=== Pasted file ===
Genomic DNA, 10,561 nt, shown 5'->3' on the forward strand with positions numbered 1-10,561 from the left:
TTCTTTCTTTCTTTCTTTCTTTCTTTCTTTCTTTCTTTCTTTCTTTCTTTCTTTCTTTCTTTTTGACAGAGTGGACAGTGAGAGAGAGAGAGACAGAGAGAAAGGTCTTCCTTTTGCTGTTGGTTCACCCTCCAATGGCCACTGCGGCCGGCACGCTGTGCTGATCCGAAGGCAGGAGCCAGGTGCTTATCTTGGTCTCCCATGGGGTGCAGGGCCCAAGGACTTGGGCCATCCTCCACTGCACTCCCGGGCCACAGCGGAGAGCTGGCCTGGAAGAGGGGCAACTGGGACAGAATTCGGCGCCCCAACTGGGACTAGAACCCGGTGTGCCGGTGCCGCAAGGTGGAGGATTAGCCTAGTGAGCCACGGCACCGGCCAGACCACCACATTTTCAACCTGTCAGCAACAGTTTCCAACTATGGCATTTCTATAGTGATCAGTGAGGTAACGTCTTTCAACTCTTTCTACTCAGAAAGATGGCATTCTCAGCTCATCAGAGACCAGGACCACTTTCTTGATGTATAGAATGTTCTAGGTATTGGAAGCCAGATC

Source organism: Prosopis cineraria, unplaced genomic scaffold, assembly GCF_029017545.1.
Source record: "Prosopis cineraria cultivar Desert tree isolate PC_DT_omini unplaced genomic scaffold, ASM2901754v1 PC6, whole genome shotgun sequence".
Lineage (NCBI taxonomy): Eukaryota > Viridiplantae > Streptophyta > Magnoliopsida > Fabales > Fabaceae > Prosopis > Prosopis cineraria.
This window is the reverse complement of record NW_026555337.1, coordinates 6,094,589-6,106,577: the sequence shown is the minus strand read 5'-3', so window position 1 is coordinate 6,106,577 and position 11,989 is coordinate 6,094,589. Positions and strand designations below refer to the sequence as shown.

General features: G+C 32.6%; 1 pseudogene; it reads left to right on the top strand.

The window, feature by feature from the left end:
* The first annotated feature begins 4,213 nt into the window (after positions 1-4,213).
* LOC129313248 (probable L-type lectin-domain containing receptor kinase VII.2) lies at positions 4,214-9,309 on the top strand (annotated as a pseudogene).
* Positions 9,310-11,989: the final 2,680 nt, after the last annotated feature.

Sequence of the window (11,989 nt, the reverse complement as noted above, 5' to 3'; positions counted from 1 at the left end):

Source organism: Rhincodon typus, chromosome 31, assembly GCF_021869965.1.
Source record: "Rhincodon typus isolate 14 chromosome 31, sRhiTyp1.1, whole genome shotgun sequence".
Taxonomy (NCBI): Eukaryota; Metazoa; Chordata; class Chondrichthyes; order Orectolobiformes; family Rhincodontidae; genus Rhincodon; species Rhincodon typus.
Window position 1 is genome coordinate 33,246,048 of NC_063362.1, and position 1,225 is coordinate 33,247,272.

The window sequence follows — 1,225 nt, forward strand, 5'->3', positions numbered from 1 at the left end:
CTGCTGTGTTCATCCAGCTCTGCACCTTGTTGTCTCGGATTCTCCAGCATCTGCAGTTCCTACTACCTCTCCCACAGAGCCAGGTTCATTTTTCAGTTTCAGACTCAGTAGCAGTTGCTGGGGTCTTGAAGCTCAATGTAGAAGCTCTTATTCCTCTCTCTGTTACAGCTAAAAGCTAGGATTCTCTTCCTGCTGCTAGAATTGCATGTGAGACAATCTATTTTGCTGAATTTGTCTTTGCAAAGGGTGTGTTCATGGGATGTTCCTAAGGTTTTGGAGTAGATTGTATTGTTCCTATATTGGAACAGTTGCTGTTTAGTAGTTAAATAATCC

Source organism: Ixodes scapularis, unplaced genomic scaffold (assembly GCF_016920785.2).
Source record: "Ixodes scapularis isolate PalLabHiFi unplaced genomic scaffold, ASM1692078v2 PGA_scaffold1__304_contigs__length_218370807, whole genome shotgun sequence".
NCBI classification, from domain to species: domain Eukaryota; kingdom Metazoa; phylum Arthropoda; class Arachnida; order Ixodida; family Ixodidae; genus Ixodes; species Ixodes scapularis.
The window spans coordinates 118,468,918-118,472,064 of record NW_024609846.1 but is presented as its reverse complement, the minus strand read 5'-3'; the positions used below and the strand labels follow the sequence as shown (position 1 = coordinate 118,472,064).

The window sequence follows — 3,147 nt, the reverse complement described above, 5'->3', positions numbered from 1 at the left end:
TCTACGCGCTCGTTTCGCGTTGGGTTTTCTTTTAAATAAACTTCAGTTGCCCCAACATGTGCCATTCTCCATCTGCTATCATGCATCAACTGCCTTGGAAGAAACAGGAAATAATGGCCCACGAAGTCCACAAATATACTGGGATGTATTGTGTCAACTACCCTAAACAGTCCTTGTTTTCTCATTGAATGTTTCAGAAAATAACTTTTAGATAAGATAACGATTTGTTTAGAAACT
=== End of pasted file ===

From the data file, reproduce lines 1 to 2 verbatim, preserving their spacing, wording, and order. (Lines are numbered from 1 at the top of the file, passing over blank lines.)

Genomic DNA, 10,561 nt, shown 5'->3' on the forward strand with positions numbered 1-10,561 from the left:
TTCTTTCTTTCTTTCTTTCTTTCTTTCTTTCTTTCTTTCTTTCTTTCTTTCTTTCTTTCTTTTTGACAGAGTGGACAGTGAGAGAGAGAGAGACAGAGAGAAAGGTCTTCCTTTTGCTGTTGGTTCACCCTCCAATGGCCACTGCGGCCGGCACGCTGTGCTGATCCGAAGGCAGGAGCCAGGTGCTTATCTTGGTCTCCCATGGGGTGCAGGGCCCAAGGACTTGGGCCATCCTCCACTGCACTCCCGGGCCACAGCGGAGAGCTGGCCTGGAAGAGGGGCAACTGGGACAGAATTCGGCGCCCCAACTGGGACTAGAACCCGGTGTGCCGGTGCCGCAAGGTGGAGGATTAGCCTAGTGAGCCACGGCACCGGCCAGACCACCACATTTTCAACCTGTCAGCAACAGTTTCCAACTATGGCATTTCTATAGTGATCAGTGAGGTAACGTCTTTCAACTCTTTCTACTCAGAAAGATGGCATTCTCAGCTCATCAGAGACCAGGACCACTTTCTTGATGTATAGAATGTTCTAGGTATTGGAAGCCAGATC